Lay explanations for poverty: A multilevel analysis of European public opinion (1976 – 2014)

  • Lionel MarquisEmail author


Unlike ‘expert’ approaches to socioeconomic inequalities, ‘lay explanations for poverty’ are the explanations provided by ordinary people to account for the existence and persistence of poverty in contemporary societies. Depending on people, the alleged causes of poverty can stress either individual or social failures, while at the same time pointing out either a ‘blame’ or a ‘fate’ dimension. Following the 2008 economic crisis, ‘social blame’ explanations relating poverty to social injustice have risen to unprecedented levels in most European countries. However, there is no consensus on the individual and contextual underpinnings of lay explanations for poverty, and little is known about how these explanations change in response to socio-economic hardship. Using data from Eurobarometer surveys (1976‒2014), our analysis suggests that lay explanations for poverty are largely driven by selfinterest considerations, whereby less well-off individuals are more likely to explain poverty by social injustice. Nevertheless, the post-2008 trend toward social injustice explanations is remarkably similar in all social groups. If anything, there is evidence of a ‘normalization’ pattern, whereby the crisis seems to have brought social groups closer to one another in their poverty attributions.


Unable to display preview. Download preview PDF.

Unable to display preview. Download preview PDF.


  1. Armingeon, Klaus, and Besir Ceka. 2014. “The Loss of Trust in the European Union during the Great Recession since 2007: The Role of Heuristics from the National Political System.” European Union Politics 15 (1): 82‒107.Google Scholar
  2. Armingeon, Klaus, and Kai Guthmann. 2014. “Democracy in Crisis? The Declining Support for National Democracy in European Countries, 2007‒2011.” European Journal of Political Research 53 (3): 423‒442.Google Scholar
  3. Armingeon, Klaus, Kai Guthmann, and David Weisstanner. 2016a. “How the Euro Divides the Union: The Effect of Economic Adjustment on Support for Democracy in Europe.” Socio-Economic Review 14 (1): 1‒26.Google Scholar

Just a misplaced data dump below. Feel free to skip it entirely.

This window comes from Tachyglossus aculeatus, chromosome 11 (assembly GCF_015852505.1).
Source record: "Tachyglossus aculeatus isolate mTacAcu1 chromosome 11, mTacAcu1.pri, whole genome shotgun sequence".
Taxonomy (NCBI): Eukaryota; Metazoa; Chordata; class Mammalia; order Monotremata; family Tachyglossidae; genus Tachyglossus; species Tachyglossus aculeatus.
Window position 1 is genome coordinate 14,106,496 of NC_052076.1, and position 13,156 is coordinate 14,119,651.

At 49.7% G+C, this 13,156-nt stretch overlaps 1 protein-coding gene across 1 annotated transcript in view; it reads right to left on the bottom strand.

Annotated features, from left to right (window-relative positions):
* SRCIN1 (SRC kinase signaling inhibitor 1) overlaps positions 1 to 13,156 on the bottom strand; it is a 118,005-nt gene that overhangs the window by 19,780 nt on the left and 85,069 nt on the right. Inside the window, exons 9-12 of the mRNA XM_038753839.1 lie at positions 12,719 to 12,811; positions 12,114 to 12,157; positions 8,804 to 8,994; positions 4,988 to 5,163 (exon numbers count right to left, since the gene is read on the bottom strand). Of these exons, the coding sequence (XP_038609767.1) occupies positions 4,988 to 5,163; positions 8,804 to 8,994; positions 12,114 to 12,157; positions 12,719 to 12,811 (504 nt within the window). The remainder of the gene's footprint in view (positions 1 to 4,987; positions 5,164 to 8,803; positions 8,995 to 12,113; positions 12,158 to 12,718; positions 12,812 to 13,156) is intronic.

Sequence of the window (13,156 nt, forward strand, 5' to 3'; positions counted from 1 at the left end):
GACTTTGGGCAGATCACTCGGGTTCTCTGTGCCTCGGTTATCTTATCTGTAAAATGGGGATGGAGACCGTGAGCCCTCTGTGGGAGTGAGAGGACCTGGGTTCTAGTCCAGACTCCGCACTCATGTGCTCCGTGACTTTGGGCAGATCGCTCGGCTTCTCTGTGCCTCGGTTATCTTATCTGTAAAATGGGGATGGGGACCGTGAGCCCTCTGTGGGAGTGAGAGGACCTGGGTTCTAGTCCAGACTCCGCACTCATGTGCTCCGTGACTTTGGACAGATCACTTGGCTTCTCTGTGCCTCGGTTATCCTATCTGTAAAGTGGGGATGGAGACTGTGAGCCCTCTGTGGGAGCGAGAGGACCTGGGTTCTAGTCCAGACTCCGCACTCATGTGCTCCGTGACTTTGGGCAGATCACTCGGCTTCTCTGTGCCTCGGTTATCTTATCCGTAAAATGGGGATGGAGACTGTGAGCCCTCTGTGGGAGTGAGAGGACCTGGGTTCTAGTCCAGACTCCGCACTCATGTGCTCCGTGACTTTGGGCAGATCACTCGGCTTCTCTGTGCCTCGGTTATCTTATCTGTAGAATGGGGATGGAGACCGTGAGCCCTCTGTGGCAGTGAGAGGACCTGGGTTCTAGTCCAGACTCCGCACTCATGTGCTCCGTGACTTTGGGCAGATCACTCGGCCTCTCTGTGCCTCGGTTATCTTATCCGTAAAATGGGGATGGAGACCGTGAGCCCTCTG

4. Armingeon, Klaus, Kai Guthmann, and David Weisstanner. 2016b. “Choosing the Path of Austerity: How Parties and Policy Coalitions Influence Welfare State Retrenchment in Periods of Fiscal Consolidation.” West European Politics 39 (4): 628‒647.Google Scholar
  5. Bartels, Larry M. 2013. “Political Effects of the Great Recession.” Annals of the American Academy of Political and Social Science 650 (1): 47‒76.Google Scholar
  6. Brooks, Clem, and Jeff Manza. 2013. “A Broken Public? Americans’ Responses to the Great Recession.” American Sociological Review 78 (5): 727‒748.Google Scholar
  7. Bullock, Heather. 2006. “Justifying Inequality: A Social Psychological Analysis of Beliefs about Poverty and the Poor.” National Poverty Center Working Paper Series#06-08.Google Scholar
  8. Chafel, Judith A., and Carin Neitzel. 2005. “Young Children’s Ideas about the Nature, Causes, Justification, and Alleviation of Poverty.” Early Childhood Research Quarterly 20 (4): 433–450.Google Scholar
  9. Cozzarelli, Catherine, Anna V. Wilkinson, and Michael J. Tagler. 2001. “Attitudes toward the Poor and Attributions for Poverty.” Journal of Social Issues 57 (2): 207‒227.Google Scholar
  10. Da Costa, Leonor Pereira, and José G. Dias. 2014. “Perceptions of Poverty Attributions in Europe: A Multilevel Mixture Model Approach.” Quality and Quantity 48 (3): 1409‒1419.Google Scholar